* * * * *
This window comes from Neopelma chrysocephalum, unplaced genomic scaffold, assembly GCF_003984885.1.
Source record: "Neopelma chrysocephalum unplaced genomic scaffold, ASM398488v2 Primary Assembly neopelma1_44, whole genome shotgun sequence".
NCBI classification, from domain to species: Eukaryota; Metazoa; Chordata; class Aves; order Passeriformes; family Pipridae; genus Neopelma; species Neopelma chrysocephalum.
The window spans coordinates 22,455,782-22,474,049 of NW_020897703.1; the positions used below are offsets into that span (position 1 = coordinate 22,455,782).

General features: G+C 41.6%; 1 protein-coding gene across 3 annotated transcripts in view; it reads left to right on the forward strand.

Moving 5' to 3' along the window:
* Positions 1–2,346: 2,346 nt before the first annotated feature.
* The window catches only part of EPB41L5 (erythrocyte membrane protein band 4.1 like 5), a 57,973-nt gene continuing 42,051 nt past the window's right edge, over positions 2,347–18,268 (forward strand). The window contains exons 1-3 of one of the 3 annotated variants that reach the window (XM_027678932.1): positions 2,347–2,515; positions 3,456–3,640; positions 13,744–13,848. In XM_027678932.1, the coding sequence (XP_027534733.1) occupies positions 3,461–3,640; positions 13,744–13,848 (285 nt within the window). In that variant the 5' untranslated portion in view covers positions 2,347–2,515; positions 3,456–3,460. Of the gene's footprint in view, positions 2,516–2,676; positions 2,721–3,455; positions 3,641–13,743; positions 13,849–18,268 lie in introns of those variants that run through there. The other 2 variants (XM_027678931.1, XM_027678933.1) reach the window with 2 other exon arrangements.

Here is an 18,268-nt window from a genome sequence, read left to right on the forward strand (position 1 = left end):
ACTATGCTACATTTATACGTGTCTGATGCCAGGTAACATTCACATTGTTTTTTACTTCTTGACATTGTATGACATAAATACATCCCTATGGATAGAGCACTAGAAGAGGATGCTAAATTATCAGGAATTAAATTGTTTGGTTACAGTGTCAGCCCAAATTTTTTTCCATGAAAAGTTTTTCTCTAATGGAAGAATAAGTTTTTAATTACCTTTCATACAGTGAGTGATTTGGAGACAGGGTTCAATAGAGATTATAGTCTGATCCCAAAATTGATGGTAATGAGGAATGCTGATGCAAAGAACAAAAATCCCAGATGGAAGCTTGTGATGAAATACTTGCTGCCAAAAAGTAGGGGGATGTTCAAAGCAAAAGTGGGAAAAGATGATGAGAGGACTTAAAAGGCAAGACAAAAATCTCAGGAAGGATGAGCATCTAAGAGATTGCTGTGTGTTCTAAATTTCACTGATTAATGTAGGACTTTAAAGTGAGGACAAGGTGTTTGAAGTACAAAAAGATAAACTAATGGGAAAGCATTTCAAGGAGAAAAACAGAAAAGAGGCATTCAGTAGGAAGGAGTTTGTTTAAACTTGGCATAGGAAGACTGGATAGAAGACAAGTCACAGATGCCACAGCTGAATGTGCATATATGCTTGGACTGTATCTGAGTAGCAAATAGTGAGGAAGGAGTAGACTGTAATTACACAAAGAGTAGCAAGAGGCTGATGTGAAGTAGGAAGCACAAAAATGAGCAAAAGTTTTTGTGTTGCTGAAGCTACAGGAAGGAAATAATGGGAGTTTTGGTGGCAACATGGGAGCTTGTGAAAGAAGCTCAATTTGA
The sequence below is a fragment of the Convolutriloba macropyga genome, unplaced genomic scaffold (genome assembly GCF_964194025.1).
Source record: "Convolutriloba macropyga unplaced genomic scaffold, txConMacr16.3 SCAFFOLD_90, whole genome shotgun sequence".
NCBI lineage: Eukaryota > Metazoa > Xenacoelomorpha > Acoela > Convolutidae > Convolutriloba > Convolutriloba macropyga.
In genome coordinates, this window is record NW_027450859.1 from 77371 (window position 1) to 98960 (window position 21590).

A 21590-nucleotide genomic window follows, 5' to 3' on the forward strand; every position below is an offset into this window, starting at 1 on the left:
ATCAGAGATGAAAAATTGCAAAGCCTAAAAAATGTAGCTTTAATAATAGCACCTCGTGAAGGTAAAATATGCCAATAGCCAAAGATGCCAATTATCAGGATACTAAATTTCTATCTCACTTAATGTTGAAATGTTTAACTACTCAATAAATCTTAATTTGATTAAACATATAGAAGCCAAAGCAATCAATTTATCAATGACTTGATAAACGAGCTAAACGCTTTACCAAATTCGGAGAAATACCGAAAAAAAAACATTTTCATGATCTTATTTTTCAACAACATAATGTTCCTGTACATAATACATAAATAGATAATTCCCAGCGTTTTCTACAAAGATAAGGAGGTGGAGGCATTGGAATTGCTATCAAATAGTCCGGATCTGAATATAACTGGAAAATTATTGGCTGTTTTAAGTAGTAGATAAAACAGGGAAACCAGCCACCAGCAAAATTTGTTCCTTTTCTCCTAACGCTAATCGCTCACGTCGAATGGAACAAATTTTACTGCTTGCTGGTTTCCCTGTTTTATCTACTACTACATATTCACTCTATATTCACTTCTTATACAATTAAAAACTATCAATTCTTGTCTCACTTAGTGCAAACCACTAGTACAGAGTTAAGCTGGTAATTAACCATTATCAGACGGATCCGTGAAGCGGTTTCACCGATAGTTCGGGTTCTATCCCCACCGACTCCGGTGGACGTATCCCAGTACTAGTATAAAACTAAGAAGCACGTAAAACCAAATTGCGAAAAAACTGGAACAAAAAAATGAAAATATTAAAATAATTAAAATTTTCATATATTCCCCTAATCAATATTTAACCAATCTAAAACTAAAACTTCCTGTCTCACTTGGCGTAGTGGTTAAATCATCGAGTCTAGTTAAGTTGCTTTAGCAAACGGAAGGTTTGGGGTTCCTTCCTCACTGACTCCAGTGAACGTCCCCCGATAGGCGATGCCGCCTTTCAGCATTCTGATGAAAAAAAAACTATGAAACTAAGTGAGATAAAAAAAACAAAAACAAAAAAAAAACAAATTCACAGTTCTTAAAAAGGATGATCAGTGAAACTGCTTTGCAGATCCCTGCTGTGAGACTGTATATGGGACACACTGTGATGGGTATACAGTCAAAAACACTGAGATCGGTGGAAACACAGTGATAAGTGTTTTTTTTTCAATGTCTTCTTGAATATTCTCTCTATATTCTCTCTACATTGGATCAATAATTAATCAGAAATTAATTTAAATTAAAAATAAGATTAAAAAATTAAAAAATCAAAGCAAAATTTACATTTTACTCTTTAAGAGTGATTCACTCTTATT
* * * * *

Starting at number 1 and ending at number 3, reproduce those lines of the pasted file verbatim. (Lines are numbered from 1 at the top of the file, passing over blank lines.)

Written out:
This window comes from Neopelma chrysocephalum, unplaced genomic scaffold, assembly GCF_003984885.1.
Source record: "Neopelma chrysocephalum unplaced genomic scaffold, ASM398488v2 Primary Assembly neopelma1_44, whole genome shotgun sequence".
NCBI classification, from domain to species: Eukaryota; Metazoa; Chordata; class Aves; order Passeriformes; family Pipridae; genus Neopelma; species Neopelma chrysocephalum.